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This article in CS

  1. Vol. 33 No. 3, p. 606-613
     
    Received: Mar 6, 1992
    Published: May, 1993


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doi:10.2135/cropsci1993.0011183X003300030037x

Isozyme Diversity in the Cowpea Species Complex

  1. René E. Vaillancourt ,
  2. Norman F. Weeden and
  3. John Barnard
  1. Co-op Res. Ctr. for Temperate Hardwood Forestry, Univ. of Tasmania, Hobart, Tasmania, Australia

Abstract

Abstract

The cowpea [Vigna unguiculata (L.) Walp] is an important crop in many countries of tropical Africa, Asia and South America. Compared with other leguminous crops, little is known about the population structure of the cowpea and the partitioning of genetic diversity between cultivated and wild cowpea. One hundred and twelve accessions of cultivated cowpea (V. unguiculata ssp. unguiculata) and 43 of wild cowpea (V. unguiculata ssp. dekindtiana) were evaluated for genetic diversity at 26 isozyme loci. Cultivated accessions were characterized by very low genetic diversity (Ht = 0.029), with only six polymorphic loci. Four of these polymorphic loci displayed one very common allele and one rare allele. Accessions possessing these rare alleles were dispersed throughout Africa and a geographical center of isozyme diversity was not evident. Cultivated groups biflora (the catjang) and sesquipedalis (the yard-long bean) could not be differentiated from the cowpea. Wild cowpea, on the other hand, were highly diverse (Ht = 0.168), with 19 out of 26 loci polymorphic. Our data indicate introgression from wild to cultivated must be very rare. Six wild accessions displayed high identity with the cultivated cowpea. Wild cowpea may, therefore, be the progenitor of the cultivated cowpea. Because these wild accessions were dispersed throughout equatorial Africa, there is no isozyme evidence for a narrowly defined center of domestication.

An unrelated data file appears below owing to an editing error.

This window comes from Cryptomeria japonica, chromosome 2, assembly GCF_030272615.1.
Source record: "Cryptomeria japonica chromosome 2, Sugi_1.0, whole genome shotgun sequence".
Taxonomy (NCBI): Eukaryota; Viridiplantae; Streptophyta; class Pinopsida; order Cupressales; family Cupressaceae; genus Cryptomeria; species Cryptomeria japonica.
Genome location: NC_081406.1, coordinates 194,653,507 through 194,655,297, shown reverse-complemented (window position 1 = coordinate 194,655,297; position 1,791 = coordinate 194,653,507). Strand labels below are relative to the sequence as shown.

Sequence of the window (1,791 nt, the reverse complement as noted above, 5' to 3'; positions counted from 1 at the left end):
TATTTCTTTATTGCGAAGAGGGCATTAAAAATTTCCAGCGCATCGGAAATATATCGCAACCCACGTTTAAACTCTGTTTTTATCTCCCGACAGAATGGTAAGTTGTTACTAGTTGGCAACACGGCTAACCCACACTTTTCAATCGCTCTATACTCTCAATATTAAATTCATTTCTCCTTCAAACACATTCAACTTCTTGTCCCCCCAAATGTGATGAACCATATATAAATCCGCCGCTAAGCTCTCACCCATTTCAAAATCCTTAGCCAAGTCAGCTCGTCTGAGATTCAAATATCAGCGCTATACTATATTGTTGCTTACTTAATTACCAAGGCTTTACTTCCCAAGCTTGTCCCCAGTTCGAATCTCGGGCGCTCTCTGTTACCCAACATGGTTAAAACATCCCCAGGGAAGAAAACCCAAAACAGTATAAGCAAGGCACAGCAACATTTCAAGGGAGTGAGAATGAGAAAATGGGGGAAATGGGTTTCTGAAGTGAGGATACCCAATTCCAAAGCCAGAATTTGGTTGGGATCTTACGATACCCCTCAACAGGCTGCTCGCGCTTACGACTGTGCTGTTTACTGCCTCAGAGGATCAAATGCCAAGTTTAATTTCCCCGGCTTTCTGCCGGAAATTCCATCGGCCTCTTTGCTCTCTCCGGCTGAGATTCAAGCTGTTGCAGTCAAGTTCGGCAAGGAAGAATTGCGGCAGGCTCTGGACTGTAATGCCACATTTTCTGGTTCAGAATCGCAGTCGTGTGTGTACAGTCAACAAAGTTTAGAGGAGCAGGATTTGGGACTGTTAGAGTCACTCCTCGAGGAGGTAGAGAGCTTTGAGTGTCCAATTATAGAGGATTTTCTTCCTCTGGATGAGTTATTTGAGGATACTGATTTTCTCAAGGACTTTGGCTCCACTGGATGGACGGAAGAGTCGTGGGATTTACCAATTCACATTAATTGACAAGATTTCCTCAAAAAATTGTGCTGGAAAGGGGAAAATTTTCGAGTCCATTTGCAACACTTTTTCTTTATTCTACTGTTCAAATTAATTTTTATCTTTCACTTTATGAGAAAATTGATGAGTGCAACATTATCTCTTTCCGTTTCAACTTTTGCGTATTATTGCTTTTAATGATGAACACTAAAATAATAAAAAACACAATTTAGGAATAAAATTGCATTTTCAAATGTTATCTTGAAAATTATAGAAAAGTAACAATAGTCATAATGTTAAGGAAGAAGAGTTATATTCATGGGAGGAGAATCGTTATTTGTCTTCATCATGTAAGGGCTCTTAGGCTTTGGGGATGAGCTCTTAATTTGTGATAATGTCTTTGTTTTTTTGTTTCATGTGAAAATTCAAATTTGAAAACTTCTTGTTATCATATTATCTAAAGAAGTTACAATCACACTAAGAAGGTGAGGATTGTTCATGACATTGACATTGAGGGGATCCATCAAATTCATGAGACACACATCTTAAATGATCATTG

Financial assistance was provided by the International Board for Plant Genetic Resources (IBPGR).

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